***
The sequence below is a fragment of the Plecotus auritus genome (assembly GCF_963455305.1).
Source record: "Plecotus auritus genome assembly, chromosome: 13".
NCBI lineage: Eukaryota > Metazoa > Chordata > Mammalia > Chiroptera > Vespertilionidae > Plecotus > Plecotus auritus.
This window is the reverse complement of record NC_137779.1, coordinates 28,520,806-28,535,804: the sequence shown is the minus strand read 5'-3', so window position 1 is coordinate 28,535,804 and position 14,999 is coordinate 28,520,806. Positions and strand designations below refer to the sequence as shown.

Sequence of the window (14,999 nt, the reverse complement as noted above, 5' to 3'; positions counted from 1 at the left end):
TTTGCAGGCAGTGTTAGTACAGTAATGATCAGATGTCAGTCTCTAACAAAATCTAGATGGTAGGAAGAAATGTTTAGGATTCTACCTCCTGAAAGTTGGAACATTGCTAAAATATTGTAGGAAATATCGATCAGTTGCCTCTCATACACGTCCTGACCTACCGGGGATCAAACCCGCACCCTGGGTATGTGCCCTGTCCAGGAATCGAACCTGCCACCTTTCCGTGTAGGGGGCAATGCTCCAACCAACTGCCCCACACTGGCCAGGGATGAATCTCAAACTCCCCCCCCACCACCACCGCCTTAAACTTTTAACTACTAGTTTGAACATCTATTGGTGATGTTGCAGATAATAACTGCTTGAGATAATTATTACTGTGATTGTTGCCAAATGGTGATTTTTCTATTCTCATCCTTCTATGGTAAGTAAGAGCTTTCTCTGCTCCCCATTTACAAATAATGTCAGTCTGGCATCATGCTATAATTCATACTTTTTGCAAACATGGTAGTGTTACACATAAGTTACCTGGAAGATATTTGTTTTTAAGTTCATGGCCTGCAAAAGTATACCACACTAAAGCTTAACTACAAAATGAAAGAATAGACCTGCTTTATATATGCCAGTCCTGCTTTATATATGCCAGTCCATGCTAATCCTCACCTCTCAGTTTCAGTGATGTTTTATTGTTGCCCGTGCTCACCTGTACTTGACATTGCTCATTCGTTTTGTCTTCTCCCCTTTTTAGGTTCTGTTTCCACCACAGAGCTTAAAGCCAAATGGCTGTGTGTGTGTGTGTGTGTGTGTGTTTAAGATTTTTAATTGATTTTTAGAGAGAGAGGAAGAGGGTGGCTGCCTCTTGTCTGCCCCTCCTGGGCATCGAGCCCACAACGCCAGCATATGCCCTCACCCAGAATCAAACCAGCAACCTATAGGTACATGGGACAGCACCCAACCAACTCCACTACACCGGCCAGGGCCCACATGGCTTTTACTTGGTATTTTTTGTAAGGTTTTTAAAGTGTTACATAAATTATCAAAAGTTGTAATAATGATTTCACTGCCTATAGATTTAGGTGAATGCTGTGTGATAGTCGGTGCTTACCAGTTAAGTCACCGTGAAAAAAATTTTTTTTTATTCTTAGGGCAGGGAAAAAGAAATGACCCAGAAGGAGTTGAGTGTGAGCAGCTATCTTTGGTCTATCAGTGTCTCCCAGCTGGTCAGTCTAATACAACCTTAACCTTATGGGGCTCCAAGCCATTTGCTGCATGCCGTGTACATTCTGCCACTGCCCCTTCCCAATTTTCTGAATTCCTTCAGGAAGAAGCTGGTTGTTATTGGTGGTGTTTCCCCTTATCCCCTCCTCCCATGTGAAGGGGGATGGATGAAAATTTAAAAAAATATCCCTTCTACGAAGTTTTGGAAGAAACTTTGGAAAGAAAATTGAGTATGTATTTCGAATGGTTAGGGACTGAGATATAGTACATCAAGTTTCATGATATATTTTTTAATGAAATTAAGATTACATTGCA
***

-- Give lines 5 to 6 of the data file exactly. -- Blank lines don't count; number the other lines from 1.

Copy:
Sequence of the window (14,999 nt, the reverse complement as noted above, 5' to 3'; positions counted from 1 at the left end):
TTTGCAGGCAGTGTTAGTACAGTAATGATCAGATGTCAGTCTCTAACAAAATCTAGATGGTAGGAAGAAATGTTTAGGATTCTACCTCCTGAAAGTTGGAACATTGCTAAAATATTGTAGGAAATATCGATCAGTTGCCTCTCATACACGTCCTGACCTACCGGGGATCAAACCCGCACCCTGGGTATGTGCCCTGTCCAGGAATCGAACCTGCCACCTTTCCGTGTAGGGGGCAATGCTCCAACCAACTGCCCCACACTGGCCAGGGATGAATCTCAAACTCCCCCCCCACCACCACCGCCTTAAACTTTTAACTACTAGTTTGAACATCTATTGGTGATGTTGCAGATAATAACTGCTTGAGATAATTATTACTGTGATTGTTGCCAAATGGTGATTTTTCTATTCTCATCCTTCTATGGTAAGTAAGAGCTTTCTCTGCTCCCCATTTACAAATAATGTCAGTCTGGCATCATGCTATAATTCATACTTTTTGCAAACATGGTAGTGTTACACATAAGTTACCTGGAAGATATTTGTTTTTAAGTTCATGGCCTGCAAAAGTATACCACACTAAAGCTTAACTACAAAATGAAAGAATAGACCTGCTTTATATATGCCAGTCCTGCTTTATATATGCCAGTCCATGCTAATCCTCACCTCTCAGTTTCAGTGATGTTTTATTGTTGCCCGTGCTCACCTGTACTTGACATTGCTCATTCGTTTTGTCTTCTCCCCTTTTTAGGTTCTGTTTCCACCACAGAGCTTAAAGCCAAATGGCTGTGTGTGTGTGTGTGTGTGTGTGTTTAAGATTTTTAATTGATTTTTAGAGAGAGAGGAAGAGGGTGGCTGCCTCTTGTCTGCCCCTCCTGGGCATCGAGCCCACAACGCCAGCATATGCCCTCACCCAGAATCAAACCAGCAACCTATAGGTACATGGGACAGCACCCAACCAACTCCACTACACCGGCCAGGGCCCACATGGCTTTTACTTGGTATTTTTTGTAAGGTTTTTAAAGTGTTACATAAATTATCAAAAGTTGTAATAATGATTTCACTGCCTATAGATTTAGGTGAATGCTGTGTGATAGTCGGTGCTTACCAGTTAAGTCACCGTGAAAAAAATTTTTTTTTATTCTTAGGGCAGGGAAAAAGAAATGACCCAGAAGGAGTTGAGTGTGAGCAGCTATCTTTGGTCTATCAGTGTCTCCCAGCTGGTCAGTCTAATACAACCTTAACCTTATGGGGCTCCAAGCCATTTGCTGCATGCCGTGTACATTCTGCCACTGCCCCTTCCCAATTTTCTGAATTCCTTCAGGAAGAAGCTGGTTGTTATTGGTGGTGTTTCCCCTTATCCCCTCCTCCCATGTGAAGGGGGATGGATGAAAATTTAAAAAAATATCCCTTCTACGAAGTTTTGGAAGAAACTTTGGAAAGAAAATTGAGTATGTATTTCGAATGGTTAGGGACTGAGATATAGTACATCAAGTTTCATGATATATTTTTTAATGAAATTAAGATTACATTGCA